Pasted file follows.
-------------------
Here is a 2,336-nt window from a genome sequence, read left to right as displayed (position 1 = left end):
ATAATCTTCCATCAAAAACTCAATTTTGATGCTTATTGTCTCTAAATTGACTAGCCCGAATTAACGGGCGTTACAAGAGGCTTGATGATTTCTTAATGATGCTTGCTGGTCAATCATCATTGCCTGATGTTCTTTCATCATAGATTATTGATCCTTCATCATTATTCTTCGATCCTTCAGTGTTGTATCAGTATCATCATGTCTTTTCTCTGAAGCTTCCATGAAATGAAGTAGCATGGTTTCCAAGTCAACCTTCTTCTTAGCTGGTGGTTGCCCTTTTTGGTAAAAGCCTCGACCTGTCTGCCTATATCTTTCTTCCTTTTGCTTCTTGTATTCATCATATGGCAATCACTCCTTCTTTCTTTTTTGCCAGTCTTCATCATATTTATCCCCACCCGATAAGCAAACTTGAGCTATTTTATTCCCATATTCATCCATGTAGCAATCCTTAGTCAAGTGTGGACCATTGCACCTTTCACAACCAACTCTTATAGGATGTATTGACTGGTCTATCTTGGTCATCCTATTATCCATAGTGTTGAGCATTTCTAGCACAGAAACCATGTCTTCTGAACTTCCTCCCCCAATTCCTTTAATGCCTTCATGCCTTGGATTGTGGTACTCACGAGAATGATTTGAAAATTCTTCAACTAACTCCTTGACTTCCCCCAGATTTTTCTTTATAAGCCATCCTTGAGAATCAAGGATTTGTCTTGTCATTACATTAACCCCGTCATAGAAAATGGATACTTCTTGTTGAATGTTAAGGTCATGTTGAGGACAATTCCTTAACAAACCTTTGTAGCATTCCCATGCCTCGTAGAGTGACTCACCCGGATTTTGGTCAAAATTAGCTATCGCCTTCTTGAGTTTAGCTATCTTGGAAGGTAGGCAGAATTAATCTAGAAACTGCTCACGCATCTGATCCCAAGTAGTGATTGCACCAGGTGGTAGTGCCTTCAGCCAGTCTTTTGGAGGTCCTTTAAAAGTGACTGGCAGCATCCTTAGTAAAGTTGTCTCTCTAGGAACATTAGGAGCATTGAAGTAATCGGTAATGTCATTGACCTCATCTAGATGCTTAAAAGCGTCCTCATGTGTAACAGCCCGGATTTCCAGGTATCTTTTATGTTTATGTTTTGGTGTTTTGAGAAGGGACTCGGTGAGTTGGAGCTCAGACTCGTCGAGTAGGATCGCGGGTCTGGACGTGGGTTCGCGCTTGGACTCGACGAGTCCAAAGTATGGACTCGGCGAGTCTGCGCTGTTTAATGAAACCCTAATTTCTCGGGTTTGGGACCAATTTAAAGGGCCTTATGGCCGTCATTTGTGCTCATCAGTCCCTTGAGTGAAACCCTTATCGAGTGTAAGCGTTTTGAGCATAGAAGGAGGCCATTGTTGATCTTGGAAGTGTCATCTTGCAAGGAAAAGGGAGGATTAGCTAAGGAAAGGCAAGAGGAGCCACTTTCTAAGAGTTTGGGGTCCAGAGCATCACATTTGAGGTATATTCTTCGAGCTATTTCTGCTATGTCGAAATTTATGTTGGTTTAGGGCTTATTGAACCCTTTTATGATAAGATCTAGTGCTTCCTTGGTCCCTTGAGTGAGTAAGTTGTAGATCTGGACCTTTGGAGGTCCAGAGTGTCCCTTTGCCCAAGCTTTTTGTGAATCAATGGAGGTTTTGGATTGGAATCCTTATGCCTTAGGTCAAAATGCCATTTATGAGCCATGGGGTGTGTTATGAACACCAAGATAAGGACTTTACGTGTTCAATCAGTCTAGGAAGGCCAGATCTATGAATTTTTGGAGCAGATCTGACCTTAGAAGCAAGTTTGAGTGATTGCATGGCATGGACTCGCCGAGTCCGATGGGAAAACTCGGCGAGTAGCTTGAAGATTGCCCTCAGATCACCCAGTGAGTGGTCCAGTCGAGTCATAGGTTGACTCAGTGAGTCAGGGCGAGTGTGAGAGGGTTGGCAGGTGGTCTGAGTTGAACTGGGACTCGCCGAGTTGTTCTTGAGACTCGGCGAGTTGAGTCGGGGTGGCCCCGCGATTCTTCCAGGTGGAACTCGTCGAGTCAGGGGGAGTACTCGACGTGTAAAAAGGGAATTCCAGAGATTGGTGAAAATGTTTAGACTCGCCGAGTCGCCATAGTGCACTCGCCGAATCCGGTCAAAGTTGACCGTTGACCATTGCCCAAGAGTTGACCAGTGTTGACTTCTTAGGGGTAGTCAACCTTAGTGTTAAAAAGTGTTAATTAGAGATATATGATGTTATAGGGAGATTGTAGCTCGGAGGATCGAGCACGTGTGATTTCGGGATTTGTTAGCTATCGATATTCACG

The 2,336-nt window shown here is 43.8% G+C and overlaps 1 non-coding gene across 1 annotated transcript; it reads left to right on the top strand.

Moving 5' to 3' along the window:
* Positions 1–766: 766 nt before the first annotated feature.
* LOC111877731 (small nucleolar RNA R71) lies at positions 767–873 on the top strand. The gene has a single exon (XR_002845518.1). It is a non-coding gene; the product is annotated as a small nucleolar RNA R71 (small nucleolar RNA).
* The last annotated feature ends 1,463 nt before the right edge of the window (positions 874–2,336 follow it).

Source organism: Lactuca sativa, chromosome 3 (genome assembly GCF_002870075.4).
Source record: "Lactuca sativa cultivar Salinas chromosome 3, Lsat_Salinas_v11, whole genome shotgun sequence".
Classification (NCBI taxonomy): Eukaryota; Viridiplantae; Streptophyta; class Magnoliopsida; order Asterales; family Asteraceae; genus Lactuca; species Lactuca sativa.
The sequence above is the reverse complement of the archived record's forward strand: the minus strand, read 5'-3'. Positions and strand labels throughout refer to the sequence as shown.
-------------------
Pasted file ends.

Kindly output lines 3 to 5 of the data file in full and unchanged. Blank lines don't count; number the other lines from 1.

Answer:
The 2,336-nt window shown here is 43.8% G+C and overlaps 1 non-coding gene across 1 annotated transcript; it reads left to right on the top strand.

Moving 5' to 3' along the window:
* Positions 1–766: 766 nt before the first annotated feature.